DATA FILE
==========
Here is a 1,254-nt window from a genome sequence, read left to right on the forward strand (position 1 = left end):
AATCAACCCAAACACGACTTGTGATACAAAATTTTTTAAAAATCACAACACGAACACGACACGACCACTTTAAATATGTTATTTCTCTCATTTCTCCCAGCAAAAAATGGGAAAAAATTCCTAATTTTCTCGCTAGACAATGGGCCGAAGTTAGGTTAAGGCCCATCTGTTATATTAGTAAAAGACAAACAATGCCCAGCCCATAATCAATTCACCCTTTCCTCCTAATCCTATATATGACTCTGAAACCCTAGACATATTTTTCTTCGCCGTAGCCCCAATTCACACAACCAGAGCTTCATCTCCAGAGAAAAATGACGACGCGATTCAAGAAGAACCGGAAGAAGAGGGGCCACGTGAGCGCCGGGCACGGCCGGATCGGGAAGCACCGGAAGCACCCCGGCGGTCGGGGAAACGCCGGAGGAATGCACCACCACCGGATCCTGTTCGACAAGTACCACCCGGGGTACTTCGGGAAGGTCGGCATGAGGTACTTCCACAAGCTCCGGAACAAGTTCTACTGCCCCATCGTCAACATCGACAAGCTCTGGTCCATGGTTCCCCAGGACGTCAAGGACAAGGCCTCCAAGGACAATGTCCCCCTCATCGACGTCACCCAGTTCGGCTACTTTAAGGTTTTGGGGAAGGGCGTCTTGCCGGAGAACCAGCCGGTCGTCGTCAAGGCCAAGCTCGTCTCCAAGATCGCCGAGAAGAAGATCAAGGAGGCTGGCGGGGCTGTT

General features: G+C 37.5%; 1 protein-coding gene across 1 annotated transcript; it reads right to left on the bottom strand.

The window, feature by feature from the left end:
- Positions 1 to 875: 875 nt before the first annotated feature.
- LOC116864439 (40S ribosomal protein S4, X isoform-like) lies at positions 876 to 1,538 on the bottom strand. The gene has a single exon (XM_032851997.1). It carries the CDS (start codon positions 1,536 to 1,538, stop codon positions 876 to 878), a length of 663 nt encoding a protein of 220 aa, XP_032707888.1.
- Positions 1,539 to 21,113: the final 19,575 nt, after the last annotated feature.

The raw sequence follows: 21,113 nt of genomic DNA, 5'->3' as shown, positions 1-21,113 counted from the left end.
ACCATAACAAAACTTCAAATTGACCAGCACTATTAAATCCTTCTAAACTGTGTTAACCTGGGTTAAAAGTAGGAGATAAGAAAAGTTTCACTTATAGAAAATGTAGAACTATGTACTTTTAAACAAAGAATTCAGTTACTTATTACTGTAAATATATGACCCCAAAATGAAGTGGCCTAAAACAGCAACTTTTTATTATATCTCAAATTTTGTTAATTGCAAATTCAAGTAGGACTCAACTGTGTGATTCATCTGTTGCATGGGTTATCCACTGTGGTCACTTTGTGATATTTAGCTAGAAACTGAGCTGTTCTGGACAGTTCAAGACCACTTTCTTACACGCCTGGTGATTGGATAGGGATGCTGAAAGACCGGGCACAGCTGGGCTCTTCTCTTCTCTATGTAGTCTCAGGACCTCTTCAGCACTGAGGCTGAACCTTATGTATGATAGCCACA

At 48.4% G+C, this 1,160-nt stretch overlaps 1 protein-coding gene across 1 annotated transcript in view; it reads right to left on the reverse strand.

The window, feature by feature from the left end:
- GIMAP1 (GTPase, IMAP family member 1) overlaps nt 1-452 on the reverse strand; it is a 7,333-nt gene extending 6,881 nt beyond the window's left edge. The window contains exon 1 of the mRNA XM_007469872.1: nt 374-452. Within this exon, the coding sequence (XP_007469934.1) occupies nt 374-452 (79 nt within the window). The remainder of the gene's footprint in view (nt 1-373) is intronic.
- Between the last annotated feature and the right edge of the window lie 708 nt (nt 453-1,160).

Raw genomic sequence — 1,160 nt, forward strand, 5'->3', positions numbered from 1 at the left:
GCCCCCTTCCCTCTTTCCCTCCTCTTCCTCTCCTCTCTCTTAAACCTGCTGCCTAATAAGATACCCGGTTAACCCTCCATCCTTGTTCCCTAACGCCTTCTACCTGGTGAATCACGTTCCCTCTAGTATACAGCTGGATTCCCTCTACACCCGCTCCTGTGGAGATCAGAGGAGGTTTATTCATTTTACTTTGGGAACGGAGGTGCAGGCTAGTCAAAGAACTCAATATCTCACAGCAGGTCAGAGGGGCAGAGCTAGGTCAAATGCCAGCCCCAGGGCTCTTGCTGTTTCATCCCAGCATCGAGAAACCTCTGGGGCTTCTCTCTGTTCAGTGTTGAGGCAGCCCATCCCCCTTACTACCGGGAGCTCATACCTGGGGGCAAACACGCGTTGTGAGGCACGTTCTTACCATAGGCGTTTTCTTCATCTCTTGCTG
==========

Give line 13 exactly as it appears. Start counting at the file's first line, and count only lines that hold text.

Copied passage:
- Between the last annotated feature and the right edge of the window lie 708 nt (nt 453-1,160).